• Distance: 19.5km
  • Difficulty: Hard

The Tongariro Alpine Crossing is a 19.5-kilometer hike through the volcanic heartland of New Zealand’s North Island. A world-renowned trek, it is often described as the “world’s greatest day walk”.

The trek takes you through a remarkable volcanic landscape, with crazy rock formations, moonscape vistas, mighty volcanoes, beautiful colored lakes and steaming cracks in the earth. The views are spectacular throughout.

This is a point to point hike, so transport arrangements must be made for both ends of the hike. Transport can be arranged from the local village. This is a challenging hike with a grading of difficult.

The Tongariro Alpine Crossing
The Tongariro Alpine Crossing—Blue Lake

This challenging New Zealand hike climbs the Mangatepoppo Valley to the saddle between Mount Tongariro and Mount Ngauruhoe (famously known as Mount Doom in the Lord of the Rings Trilogy) through the South Crater, before climbing again to the Red Crater, the highest point on the crossing (1886 meters). At this high point on the trek, you have tremendous views in every direction of the Tongariro National Park.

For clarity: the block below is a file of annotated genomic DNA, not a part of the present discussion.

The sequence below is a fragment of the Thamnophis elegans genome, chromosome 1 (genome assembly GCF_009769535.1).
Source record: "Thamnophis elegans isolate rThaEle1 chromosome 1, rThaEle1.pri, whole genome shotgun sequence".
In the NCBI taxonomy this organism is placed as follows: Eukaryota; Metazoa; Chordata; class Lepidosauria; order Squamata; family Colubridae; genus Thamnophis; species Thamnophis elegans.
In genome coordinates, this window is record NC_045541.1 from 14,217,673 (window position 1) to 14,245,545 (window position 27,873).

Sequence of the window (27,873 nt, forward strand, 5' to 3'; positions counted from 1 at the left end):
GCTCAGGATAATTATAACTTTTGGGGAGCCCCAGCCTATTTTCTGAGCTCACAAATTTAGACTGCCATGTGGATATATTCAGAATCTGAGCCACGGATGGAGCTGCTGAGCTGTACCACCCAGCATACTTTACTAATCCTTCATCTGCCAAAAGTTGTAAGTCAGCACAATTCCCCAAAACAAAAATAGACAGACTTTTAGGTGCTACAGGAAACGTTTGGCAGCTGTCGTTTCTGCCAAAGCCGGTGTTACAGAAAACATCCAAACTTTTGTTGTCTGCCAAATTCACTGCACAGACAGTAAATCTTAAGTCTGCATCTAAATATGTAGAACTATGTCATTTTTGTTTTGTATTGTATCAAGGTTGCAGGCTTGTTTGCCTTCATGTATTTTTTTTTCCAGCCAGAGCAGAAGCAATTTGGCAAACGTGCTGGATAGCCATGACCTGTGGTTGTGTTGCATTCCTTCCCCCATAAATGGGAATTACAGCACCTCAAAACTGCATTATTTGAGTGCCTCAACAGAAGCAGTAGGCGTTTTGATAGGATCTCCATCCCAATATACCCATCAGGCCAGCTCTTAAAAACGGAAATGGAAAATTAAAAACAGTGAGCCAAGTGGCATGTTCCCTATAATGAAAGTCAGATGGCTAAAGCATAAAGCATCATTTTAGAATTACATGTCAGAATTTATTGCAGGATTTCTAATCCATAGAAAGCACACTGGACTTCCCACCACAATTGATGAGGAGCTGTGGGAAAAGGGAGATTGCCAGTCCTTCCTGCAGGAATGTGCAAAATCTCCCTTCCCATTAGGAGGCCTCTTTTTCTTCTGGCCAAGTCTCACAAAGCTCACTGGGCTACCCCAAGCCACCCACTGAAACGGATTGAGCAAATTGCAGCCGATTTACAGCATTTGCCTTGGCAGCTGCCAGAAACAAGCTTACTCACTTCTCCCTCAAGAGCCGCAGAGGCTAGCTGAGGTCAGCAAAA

You then descend on volcanic scree to the Emerald Lakes. This section of the hike is steep and slippery and some may need hiking poles. From here it is onto the Blue Lake. The track then follows the northern slopes of Tongariro, before zig-zagging all the way down the mountainside.

The descent is long and tiring. This day hike will, however, provide some of the most spectacular volcanic scenery you’re ever likely to see!

The Tongariro Crossing takes between six to eight hours to complete. All food and drink must be carried on the hike, as well as essentials for changing weather conditions. The Tongariro Alpine Crossing can be subject to unpredictable weather and can be closed to hikers.

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50+ Adventurous Hikes in New Zealand & Hiking Tips

RELATED: Your Guide to the Tongariro Alpine Crossing in New Zealand.

South Island Hikes in New Zealand

10. Queen Charlotte Track